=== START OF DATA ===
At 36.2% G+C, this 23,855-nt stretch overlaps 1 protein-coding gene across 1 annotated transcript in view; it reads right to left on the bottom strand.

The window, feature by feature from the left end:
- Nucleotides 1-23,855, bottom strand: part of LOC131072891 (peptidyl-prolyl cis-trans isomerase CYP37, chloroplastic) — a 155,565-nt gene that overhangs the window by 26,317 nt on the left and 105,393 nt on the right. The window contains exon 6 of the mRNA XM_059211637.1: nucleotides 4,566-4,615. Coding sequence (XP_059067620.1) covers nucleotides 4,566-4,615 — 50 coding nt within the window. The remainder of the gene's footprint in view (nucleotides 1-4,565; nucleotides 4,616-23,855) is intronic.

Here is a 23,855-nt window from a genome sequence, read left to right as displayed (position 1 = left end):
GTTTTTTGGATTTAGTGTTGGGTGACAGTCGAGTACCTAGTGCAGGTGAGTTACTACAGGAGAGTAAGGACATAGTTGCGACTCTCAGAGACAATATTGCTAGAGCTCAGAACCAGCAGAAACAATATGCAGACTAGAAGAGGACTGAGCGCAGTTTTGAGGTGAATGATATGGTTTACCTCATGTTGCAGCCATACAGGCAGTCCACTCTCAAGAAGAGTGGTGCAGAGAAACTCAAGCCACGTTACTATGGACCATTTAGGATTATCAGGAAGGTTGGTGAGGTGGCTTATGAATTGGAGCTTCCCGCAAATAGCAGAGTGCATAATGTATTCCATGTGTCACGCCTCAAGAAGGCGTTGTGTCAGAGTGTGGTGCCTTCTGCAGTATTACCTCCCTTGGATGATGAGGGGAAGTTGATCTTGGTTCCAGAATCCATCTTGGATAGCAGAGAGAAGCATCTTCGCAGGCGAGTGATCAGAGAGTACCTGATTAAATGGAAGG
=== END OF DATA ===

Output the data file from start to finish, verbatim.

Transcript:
At 36.2% G+C, this 23,855-nt stretch overlaps 1 protein-coding gene across 1 annotated transcript in view; it reads right to left on the bottom strand.

The window, feature by feature from the left end:
- Nucleotides 1-23,855, bottom strand: part of LOC131072891 (peptidyl-prolyl cis-trans isomerase CYP37, chloroplastic) — a 155,565-nt gene that overhangs the window by 26,317 nt on the left and 105,393 nt on the right. The window contains exon 6 of the mRNA XM_059211637.1: nucleotides 4,566-4,615. Coding sequence (XP_059067620.1) covers nucleotides 4,566-4,615 — 50 coding nt within the window. The remainder of the gene's footprint in view (nucleotides 1-4,565; nucleotides 4,616-23,855) is intronic.

Here is a 23,855-nt window from a genome sequence, read left to right as displayed (position 1 = left end):
GTTTTTTGGATTTAGTGTTGGGTGACAGTCGAGTACCTAGTGCAGGTGAGTTACTACAGGAGAGTAAGGACATAGTTGCGACTCTCAGAGACAATATTGCTAGAGCTCAGAACCAGCAGAAACAATATGCAGACTAGAAGAGGACTGAGCGCAGTTTTGAGGTGAATGATATGGTTTACCTCATGTTGCAGCCATACAGGCAGTCCACTCTCAAGAAGAGTGGTGCAGAGAAACTCAAGCCACGTTACTATGGACCATTTAGGATTATCAGGAAGGTTGGTGAGGTGGCTTATGAATTGGAGCTTCCCGCAAATAGCAGAGTGCATAATGTATTCCATGTGTCACGCCTCAAGAAGGCGTTGTGTCAGAGTGTGGTGCCTTCTGCAGTATTACCTCCCTTGGATGATGAGGGGAAGTTGATCTTGGTTCCAGAATCCATCTTGGATAGCAGAGAGAAGCATCTTCGCAGGCGAGTGATCAGAGAGTACCTGATTAAATGGAAGG